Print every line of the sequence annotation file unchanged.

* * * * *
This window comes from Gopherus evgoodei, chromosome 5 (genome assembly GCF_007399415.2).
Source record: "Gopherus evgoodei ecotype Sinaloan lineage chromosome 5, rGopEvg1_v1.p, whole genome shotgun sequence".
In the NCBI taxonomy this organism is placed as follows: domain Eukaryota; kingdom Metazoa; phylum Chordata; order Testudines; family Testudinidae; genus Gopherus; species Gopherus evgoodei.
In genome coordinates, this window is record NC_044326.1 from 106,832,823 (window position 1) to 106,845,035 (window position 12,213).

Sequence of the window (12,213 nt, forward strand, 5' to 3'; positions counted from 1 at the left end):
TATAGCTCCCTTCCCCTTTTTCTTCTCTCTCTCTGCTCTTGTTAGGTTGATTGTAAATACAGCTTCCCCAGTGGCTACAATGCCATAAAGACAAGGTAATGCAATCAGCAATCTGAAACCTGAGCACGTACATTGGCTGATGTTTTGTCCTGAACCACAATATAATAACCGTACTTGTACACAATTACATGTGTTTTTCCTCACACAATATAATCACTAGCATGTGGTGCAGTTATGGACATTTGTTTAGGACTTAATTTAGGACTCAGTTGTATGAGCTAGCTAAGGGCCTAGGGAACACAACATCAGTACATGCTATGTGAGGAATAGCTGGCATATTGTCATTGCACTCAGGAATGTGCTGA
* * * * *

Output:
This window comes from Gopherus evgoodei, chromosome 5 (genome assembly GCF_007399415.2).
Source record: "Gopherus evgoodei ecotype Sinaloan lineage chromosome 5, rGopEvg1_v1.p, whole genome shotgun sequence".
In the NCBI taxonomy this organism is placed as follows: domain Eukaryota; kingdom Metazoa; phylum Chordata; order Testudines; family Testudinidae; genus Gopherus; species Gopherus evgoodei.
In genome coordinates, this window is record NC_044326.1 from 106,832,823 (window position 1) to 106,845,035 (window position 12,213).

Sequence of the window (12,213 nt, forward strand, 5' to 3'; positions counted from 1 at the left end):
TATAGCTCCCTTCCCCTTTTTCTTCTCTCTCTCTGCTCTTGTTAGGTTGATTGTAAATACAGCTTCCCCAGTGGCTACAATGCCATAAAGACAAGGTAATGCAATCAGCAATCTGAAACCTGAGCACGTACATTGGCTGATGTTTTGTCCTGAACCACAATATAATAACCGTACTTGTACACAATTACATGTGTTTTTCCTCACACAATATAATCACTAGCATGTGGTGCAGTTATGGACATTTGTTTAGGACTTAATTTAGGACTCAGTTGTATGAGCTAGCTAAGGGCCTAGGGAACACAACATCAGTACATGCTATGTGAGGAATAGCTGGCATATTGTCATTGCACTCAGGAATGTGCTGA